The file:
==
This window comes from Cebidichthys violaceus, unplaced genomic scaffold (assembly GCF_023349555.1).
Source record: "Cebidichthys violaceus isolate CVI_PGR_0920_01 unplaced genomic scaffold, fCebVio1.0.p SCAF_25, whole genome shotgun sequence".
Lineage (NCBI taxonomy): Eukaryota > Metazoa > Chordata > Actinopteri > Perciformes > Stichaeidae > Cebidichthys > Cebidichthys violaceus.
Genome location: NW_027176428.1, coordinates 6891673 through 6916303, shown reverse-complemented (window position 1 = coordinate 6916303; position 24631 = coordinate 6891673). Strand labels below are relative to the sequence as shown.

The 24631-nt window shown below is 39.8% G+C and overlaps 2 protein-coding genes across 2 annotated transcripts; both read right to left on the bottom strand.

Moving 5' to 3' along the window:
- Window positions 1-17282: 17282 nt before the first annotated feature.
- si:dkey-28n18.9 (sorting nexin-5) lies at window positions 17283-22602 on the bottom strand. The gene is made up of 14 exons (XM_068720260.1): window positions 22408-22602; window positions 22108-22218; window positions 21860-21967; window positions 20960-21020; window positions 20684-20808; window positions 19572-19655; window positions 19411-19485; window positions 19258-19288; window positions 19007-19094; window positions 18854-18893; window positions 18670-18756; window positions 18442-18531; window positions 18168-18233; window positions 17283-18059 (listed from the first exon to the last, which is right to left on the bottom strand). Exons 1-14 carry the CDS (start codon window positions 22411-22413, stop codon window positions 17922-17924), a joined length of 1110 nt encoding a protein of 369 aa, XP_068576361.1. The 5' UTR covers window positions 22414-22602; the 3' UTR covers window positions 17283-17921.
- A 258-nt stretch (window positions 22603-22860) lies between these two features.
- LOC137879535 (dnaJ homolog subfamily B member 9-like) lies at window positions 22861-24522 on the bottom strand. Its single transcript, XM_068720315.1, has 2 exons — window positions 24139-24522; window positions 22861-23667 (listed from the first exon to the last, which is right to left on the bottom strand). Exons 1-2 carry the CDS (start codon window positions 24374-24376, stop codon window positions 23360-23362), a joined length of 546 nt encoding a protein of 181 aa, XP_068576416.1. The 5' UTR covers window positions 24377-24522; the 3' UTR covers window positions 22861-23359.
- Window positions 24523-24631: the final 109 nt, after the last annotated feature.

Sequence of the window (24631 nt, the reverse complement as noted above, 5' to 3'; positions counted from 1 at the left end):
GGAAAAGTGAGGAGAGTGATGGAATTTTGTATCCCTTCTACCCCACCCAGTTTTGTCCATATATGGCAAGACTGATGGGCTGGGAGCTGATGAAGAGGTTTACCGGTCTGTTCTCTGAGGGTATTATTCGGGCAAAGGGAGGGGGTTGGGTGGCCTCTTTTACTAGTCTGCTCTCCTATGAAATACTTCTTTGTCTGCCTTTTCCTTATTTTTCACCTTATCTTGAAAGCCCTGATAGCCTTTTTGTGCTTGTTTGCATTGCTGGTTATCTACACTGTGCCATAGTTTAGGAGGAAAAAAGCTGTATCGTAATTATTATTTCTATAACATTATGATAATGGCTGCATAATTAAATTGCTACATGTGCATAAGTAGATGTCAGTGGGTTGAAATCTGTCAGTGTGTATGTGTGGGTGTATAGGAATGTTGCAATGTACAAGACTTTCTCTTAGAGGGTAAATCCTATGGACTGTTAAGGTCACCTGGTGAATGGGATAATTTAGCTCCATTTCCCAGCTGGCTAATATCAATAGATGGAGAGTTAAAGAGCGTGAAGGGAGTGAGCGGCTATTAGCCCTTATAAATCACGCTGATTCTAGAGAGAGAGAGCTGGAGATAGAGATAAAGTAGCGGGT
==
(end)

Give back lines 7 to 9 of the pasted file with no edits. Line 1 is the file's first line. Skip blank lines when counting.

- Window positions 1-17282: 17282 nt before the first annotated feature.
- si:dkey-28n18.9 (sorting nexin-5) lies at window positions 17283-22602 on the bottom strand. The gene is made up of 14 exons (XM_068720260.1): window positions 22408-22602; window positions 22108-22218; window positions 21860-21967; window positions 20960-21020; window positions 20684-20808; window positions 19572-19655; window positions 19411-19485; window positions 19258-19288; window positions 19007-19094; window positions 18854-18893; window positions 18670-18756; window positions 18442-18531; window positions 18168-18233; window positions 17283-18059 (listed from the first exon to the last, which is right to left on the bottom strand). Exons 1-14 carry the CDS (start codon window positions 22411-22413, stop codon window positions 17922-17924), a joined length of 1110 nt encoding a protein of 369 aa, XP_068576361.1. The 5' UTR covers window positions 22414-22602; the 3' UTR covers window positions 17283-17921.
- A 258-nt stretch (window positions 22603-22860) lies between these two features.